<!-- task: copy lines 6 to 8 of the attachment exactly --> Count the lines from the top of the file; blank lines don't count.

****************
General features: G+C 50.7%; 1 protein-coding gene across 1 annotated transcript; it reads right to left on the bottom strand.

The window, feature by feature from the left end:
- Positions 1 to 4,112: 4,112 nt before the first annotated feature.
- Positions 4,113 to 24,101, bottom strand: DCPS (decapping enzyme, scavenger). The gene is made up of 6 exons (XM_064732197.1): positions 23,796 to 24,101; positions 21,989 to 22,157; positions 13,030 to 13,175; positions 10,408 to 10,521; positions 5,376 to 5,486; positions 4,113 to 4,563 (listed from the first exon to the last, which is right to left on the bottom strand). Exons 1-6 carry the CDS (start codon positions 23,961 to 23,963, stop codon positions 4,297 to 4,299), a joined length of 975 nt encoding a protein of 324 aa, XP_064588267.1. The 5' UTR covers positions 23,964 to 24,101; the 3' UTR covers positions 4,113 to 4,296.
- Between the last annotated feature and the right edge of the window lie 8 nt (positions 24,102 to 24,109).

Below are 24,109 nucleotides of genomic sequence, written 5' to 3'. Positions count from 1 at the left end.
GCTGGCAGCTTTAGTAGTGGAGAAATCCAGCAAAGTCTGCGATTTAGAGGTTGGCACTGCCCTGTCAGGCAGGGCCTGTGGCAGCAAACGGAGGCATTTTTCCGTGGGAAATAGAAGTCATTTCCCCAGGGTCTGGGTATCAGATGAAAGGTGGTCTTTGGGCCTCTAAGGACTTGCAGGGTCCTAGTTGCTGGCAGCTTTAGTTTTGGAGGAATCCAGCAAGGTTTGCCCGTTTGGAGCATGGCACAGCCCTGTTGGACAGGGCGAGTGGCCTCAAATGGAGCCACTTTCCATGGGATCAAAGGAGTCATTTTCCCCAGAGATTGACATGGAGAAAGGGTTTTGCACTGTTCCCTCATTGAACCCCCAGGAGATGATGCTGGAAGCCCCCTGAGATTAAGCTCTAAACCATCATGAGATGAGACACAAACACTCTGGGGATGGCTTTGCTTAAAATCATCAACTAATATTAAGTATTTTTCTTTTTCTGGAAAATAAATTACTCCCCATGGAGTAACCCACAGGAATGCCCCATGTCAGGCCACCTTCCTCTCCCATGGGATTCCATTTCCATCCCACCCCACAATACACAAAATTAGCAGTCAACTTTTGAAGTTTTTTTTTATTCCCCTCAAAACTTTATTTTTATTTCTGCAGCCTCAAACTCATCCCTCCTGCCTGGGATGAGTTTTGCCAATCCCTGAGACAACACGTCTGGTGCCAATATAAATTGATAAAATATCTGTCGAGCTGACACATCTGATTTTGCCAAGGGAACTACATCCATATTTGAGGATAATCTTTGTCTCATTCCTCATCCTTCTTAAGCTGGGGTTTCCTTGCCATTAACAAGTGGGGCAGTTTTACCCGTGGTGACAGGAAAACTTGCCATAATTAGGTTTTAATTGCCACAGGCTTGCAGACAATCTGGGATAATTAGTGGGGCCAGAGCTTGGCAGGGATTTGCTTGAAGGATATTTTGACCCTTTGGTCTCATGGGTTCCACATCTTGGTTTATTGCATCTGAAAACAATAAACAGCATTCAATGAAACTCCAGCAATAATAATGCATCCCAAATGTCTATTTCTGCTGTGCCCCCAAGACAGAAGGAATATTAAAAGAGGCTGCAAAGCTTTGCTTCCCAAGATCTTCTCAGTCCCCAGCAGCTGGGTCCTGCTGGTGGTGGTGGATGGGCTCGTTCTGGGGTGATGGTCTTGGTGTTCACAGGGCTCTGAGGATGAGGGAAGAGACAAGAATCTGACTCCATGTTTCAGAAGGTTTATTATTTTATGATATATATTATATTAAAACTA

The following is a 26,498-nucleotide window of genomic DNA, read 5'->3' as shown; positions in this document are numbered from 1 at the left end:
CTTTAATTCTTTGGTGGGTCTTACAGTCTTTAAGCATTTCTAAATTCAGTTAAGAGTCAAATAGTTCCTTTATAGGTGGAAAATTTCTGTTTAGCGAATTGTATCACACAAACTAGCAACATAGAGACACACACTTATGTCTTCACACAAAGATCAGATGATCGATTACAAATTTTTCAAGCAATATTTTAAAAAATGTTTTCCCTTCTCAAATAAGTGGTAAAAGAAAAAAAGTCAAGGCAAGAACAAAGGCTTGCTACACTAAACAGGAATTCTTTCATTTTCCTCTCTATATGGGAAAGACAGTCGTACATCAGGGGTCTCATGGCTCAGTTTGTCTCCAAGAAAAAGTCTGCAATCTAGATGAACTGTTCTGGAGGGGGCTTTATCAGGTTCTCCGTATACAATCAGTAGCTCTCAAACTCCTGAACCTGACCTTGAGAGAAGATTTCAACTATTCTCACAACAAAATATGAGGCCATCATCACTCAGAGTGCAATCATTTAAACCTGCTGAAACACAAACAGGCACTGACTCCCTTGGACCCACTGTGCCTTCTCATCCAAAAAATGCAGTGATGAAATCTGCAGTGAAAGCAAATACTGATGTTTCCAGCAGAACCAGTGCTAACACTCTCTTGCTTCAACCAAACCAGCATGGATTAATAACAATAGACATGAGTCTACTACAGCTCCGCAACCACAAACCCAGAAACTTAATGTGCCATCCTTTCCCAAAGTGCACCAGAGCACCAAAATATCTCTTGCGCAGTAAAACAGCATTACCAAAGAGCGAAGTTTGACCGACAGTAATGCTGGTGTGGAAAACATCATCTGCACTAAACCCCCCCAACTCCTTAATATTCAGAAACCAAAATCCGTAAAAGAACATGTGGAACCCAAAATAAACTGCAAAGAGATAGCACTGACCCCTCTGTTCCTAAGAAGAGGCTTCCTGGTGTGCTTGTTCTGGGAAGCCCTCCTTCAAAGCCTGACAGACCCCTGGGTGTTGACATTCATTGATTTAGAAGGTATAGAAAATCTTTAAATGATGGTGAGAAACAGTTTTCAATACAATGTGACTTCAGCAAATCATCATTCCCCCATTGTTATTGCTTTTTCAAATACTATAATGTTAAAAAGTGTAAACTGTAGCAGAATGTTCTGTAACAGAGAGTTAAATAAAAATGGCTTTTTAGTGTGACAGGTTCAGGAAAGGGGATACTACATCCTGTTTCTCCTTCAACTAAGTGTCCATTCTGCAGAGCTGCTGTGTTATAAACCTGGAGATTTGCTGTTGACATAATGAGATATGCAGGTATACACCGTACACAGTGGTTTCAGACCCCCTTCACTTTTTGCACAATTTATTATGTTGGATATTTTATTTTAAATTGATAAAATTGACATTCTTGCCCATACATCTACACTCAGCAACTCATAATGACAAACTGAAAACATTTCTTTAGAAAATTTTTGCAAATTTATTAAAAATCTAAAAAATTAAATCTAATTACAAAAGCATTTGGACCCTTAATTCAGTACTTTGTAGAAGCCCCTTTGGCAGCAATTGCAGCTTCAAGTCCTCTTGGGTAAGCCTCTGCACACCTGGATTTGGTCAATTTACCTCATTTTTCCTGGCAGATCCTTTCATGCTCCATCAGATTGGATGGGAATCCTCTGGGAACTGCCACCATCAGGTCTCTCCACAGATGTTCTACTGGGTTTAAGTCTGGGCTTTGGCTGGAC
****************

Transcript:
Below are 24,109 nucleotides of genomic sequence, written 5' to 3'. Positions count from 1 at the left end.
GCTGGCAGCTTTAGTAGTGGAGAAATCCAGCAAAGTCTGCGATTTAGAGGTTGGCACTGCCCTGTCAGGCAGGGCCTGTGGCAGCAAACGGAGGCATTTTTCCGTGGGAAATAGAAGTCATTTCCCCAGGGTCTGGGTATCAGATGAAAGGTGGTCTTTGGGCCTCTAAGGACTTGCAGGGTCCTAGTTGCTGGCAGCTTTAGTTTTGGAGGAATCCAGCAAGGTTTGCCCGTTTGGAGCATGGCACAGCCCTGTTGGACAGGGCGAGTGGCCTCAAATGGAGCCACTTTCCATGGGATCAAAGGAGTCATTTTCCCCAGAGATTGACATGGAGAAAGGGTTTTGCACTGTTCCCTCATTGAACCCCCAGGAGATGATGCTGGAAGCCCCCTGAGATTAAGCTCTAAACCATCATGAGATGAGACACAAACACTCTGGGGATGGCTTTGCTTAAAATCATCAACTAATATTAAGTATTTTTCTTTTTCTGGAAAATAAATTACTCCCCATGGAGTAACCCACAGGAATGCCCCATGTCAGGCCACCTTCCTCTCCCATGGGATTCCATTTCCATCCCACCCCACAATACACAAAATTAGCAGTCAACTTTTGAAGTTTTTTTTTATTCCCCTCAAAACTTTATTTTTATTTCTGCAGCCTCAAACTCATCCCTCCTGCCTGGGATGAGTTTTGCCAATCCCTGAGACAACACGTCTGGTGCCAATATAAATTGATAAAATATCTGTCGAGCTGACACATCTGATTTTGCCAAGGGAACTACATCCATATTTGAGGATAATCTTTGTCTCATTCCTCATCCTTCTTAAGCTGGGGTTTCCTTGCCATTAACAAGTGGGGCAGTTTTACCCGTGGTGACAGGAAAACTTGCCATAATTAGGTTTTAATTGCCACAGGCTTGCAGACAATCTGGGATAATTAGTGGGGCCAGAGCTTGGCAGGGATTTGCTTGAAGGATATTTTGACCCTTTGGTCTCATGGGTTCCACATCTTGGTTTATTGCATCTGAAAACAATAAACAGCATTCAATGAAACTCCAGCAATAATAATGCATCCCAAATGTCTATTTCTGCTGTGCCCCCAAGACAGAAGGAATATTAAAAGAGGCTGCAAAGCTTTGCTTCCCAAGATCTTCTCAGTCCCCAGCAGCTGGGTCCTGCTGGTGGTGGTGGATGGGCTCGTTCTGGGGTGATGGTCTTGGTGTTCACAGGGCTCTGAGGATGAGGGAAGAGACAAGAATCTGACTCCATGTTTCAGAAGGTTTATTATTTTATGATATATATTATATTAAAACTA

The following is a 26,498-nucleotide window of genomic DNA, read 5'->3' as shown; positions in this document are numbered from 1 at the left end: